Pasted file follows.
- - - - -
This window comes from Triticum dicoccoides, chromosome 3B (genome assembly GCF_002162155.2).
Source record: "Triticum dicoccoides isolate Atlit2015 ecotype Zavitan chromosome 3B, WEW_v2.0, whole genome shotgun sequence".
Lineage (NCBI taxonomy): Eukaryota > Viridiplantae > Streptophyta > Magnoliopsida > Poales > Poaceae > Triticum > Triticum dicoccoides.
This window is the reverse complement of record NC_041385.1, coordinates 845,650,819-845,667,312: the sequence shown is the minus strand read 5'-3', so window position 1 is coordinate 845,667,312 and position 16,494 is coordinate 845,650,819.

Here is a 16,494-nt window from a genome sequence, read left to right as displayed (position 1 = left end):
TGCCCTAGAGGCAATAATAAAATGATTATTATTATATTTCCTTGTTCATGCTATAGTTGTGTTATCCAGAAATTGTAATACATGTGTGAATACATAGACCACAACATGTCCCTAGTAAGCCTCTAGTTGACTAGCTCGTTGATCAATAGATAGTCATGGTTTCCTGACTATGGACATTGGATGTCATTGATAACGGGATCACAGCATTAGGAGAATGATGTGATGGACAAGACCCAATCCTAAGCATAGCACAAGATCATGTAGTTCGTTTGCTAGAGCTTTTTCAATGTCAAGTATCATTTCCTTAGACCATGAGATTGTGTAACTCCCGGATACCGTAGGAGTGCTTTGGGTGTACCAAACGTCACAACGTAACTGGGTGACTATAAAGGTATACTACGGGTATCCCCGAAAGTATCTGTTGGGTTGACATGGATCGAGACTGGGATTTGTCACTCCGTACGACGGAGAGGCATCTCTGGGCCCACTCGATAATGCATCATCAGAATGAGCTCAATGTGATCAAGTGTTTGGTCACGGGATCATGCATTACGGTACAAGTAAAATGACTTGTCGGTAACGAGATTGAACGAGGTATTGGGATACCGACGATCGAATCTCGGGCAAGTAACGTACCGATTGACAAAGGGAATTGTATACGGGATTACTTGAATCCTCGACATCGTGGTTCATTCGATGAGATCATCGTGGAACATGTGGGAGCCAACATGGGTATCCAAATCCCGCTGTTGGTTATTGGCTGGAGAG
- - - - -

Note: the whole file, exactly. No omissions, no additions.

This window comes from Triticum dicoccoides, chromosome 3B (genome assembly GCF_002162155.2).
Source record: "Triticum dicoccoides isolate Atlit2015 ecotype Zavitan chromosome 3B, WEW_v2.0, whole genome shotgun sequence".
Lineage (NCBI taxonomy): Eukaryota > Viridiplantae > Streptophyta > Magnoliopsida > Poales > Poaceae > Triticum > Triticum dicoccoides.
This window is the reverse complement of record NC_041385.1, coordinates 845,650,819-845,667,312: the sequence shown is the minus strand read 5'-3', so window position 1 is coordinate 845,667,312 and position 16,494 is coordinate 845,650,819.

Here is a 16,494-nt window from a genome sequence, read left to right as displayed (position 1 = left end):
TGCCCTAGAGGCAATAATAAAATGATTATTATTATATTTCCTTGTTCATGCTATAGTTGTGTTATCCAGAAATTGTAATACATGTGTGAATACATAGACCACAACATGTCCCTAGTAAGCCTCTAGTTGACTAGCTCGTTGATCAATAGATAGTCATGGTTTCCTGACTATGGACATTGGATGTCATTGATAACGGGATCACAGCATTAGGAGAATGATGTGATGGACAAGACCCAATCCTAAGCATAGCACAAGATCATGTAGTTCGTTTGCTAGAGCTTTTTCAATGTCAAGTATCATTTCCTTAGACCATGAGATTGTGTAACTCCCGGATACCGTAGGAGTGCTTTGGGTGTACCAAACGTCACAACGTAACTGGGTGACTATAAAGGTATACTACGGGTATCCCCGAAAGTATCTGTTGGGTTGACATGGATCGAGACTGGGATTTGTCACTCCGTACGACGGAGAGGCATCTCTGGGCCCACTCGATAATGCATCATCAGAATGAGCTCAATGTGATCAAGTGTTTGGTCACGGGATCATGCATTACGGTACAAGTAAAATGACTTGTCGGTAACGAGATTGAACGAGGTATTGGGATACCGACGATCGAATCTCGGGCAAGTAACGTACCGATTGACAAAGGGAATTGTATACGGGATTACTTGAATCCTCGACATCGTGGTTCATTCGATGAGATCATCGTGGAACATGTGGGAGCCAACATGGGTATCCAAATCCCGCTGTTGGTTATTGGCTGGAGAG